On the 5th January 2007 the EU directive regarding the welfare of animals in Transit has been extended and now covers Poultry. Poultry is not defined in the act but is taken to include domestic fowl, ducks, geese, turkeys, guinea-fowl, quails, pheasants and partridges . For those who haven't heard I thought I would just say how it affects those who live in the UK .
Anybody who transports poultry for business or trade must fill out an Animal Movement Certificate which must accompany the birds on their journey. However if the birds are just pets and are accompanied by their owner at all times this is not necessary unless they are going to a sale or a show in which case this is regarded as commercial and the regulation applies.
If you are transporting the birds over 65Km ( approximately 40 miles) you will also need to apply for Transportation authorisation from Defra.
Even where the animal movement certificate is not required you must ensure that the birds are fit to travel and are healthy. Also that they are transported in a suitable container which can be disinfected or destroyed at the end of the journey. We sell both cardboard and wooden carrying boxes at the Domestic Fowl Trust as you can see in the picture(see our website http://www.domesticfowltrust.co.uk/ for details.
If you have large numbers of poultry we also sell poultry crates. These hold 10 to 15 birds and can be disinfected with Virkon at the end of the journey
If the journey is less that twelve hours long you do not need to provide food and water during the journey. The birds will store food and water in their crop but it is essential they have had access to food and water before the journey and on arrival at their destination.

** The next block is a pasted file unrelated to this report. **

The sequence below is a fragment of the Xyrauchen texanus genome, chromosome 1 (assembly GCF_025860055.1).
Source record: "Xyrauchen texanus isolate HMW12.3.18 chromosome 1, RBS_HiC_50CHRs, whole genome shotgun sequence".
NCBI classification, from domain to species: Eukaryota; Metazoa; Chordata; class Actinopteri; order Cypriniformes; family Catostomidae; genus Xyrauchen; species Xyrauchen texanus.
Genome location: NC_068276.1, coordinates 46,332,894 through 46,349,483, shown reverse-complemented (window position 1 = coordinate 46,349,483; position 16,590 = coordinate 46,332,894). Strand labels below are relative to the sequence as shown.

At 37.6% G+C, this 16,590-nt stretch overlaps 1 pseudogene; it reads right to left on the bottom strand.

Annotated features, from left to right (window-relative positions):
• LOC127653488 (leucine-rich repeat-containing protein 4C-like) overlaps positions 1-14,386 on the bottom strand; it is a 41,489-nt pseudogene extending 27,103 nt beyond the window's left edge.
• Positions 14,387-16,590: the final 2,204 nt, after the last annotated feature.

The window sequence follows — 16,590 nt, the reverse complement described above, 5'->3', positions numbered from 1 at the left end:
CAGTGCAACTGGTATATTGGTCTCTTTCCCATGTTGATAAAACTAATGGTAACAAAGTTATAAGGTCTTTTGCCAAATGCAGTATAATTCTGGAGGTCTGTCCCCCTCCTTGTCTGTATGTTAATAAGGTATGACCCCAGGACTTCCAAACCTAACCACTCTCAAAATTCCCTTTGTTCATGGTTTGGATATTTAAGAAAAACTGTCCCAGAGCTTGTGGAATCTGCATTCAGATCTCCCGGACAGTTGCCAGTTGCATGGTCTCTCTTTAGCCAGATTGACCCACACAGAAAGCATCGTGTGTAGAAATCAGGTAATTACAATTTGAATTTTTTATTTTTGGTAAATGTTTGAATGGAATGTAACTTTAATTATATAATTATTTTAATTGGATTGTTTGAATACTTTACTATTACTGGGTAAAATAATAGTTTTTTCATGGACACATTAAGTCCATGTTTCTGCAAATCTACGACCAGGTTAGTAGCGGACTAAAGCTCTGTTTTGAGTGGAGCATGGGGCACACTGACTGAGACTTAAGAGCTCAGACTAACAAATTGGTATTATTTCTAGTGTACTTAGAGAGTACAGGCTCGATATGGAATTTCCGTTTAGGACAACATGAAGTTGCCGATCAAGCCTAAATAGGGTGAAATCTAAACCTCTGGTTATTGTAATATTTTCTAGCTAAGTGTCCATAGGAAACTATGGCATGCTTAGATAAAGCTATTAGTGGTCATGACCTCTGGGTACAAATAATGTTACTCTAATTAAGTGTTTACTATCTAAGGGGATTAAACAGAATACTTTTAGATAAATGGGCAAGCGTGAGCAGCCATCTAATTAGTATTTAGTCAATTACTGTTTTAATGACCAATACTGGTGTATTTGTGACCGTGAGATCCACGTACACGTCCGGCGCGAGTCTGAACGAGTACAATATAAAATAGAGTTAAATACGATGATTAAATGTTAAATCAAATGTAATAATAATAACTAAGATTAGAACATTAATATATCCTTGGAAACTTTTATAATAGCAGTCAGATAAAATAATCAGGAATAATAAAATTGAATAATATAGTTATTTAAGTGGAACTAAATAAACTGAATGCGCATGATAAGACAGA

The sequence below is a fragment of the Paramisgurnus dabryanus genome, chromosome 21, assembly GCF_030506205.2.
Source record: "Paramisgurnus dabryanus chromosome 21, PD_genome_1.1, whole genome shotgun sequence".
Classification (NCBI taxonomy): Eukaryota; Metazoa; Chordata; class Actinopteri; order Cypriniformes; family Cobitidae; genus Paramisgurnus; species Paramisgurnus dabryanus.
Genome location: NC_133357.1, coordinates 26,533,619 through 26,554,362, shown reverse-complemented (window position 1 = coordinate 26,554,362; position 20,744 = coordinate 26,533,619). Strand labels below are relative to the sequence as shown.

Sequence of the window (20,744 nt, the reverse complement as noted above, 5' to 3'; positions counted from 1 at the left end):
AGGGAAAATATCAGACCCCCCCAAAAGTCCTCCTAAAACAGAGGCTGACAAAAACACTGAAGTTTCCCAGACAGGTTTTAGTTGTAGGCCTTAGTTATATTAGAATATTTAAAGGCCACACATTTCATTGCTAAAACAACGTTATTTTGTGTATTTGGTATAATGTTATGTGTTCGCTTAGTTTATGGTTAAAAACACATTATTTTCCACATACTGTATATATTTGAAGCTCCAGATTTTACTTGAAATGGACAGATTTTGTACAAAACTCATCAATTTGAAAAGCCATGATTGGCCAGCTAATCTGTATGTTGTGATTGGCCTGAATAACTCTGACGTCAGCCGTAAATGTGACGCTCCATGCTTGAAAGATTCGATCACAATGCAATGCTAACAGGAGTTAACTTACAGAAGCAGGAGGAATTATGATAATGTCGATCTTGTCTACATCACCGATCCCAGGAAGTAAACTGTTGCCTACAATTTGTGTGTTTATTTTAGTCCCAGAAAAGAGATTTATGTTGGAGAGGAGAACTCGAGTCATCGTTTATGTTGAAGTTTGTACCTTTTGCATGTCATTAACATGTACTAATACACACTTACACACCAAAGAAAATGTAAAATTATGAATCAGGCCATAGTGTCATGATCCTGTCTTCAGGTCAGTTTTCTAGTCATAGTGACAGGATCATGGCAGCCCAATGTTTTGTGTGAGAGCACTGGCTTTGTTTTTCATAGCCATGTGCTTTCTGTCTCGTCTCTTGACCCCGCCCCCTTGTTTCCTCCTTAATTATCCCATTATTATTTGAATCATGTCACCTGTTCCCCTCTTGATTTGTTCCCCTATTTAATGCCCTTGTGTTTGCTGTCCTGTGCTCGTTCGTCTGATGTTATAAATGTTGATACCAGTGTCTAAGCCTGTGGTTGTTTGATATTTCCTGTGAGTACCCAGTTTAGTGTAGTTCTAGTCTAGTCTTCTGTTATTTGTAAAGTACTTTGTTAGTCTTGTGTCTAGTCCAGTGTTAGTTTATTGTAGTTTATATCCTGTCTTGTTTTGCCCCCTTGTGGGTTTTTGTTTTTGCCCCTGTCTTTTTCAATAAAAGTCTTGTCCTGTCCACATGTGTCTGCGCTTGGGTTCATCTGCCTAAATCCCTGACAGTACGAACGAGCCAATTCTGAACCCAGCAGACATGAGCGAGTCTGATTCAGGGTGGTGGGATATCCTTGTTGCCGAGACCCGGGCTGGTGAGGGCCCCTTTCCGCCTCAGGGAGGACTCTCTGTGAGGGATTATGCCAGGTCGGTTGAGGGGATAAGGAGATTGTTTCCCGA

For full details on the Welfare of animals in transport regulations you should visit the Defra site http://www.defra.gov.uk/
The instructions are a bit confusing as at one point it says that pets accompanying their owners to shows or people breeding animals as a hobby are exempt even if they make money at it and then later that it does not apply to hobby farmers who are keeping farm animals and poultry. So where does that leave people breeding poultry for showing as the poultry are classed as farm animals. At the Federation show before Christmas the trading standards insisted all the birds had to have animal transport certificates even when transported by their owners as a hobby so we have to err on the safe side and fill in a form when going to shows. If travelling further than 40miles check with your defra before you plan your journey as to whether you need a transport authorisation . I expect this is one law that will vary from county to county and will probably be finalised in a court of law. If transporting birds to or from other states in the EU don't forget that other member states will interpret the directive differently.
Meanwhile back at the Domestic Fowl Trust all the birds had a good New Year although I am not sure what they thought of the fireworks at the local pub It was very noisy but they seemed to take it in their stride with a bright full moon at the moment the cockerels think it is morning and crow at all hours of the night anyway. There are definite signs of spring in that the hens are starting to lay and the cockerels are becoming more active . We start selling hatching eggs on the 1st March so hopefully before that we will have had time to hatch a few ourselves.
Apologies to those who have had problems getting answers on the phone we have had a couple of members of staff off with winter colds which means the rest of us have been running round trying to get everything done.
This is a picture of Transylvannian naked necks. I just added it because it always looks in this weather as though they could do with scarves to keep them warm. They however seem quite happy and don't notice the cold.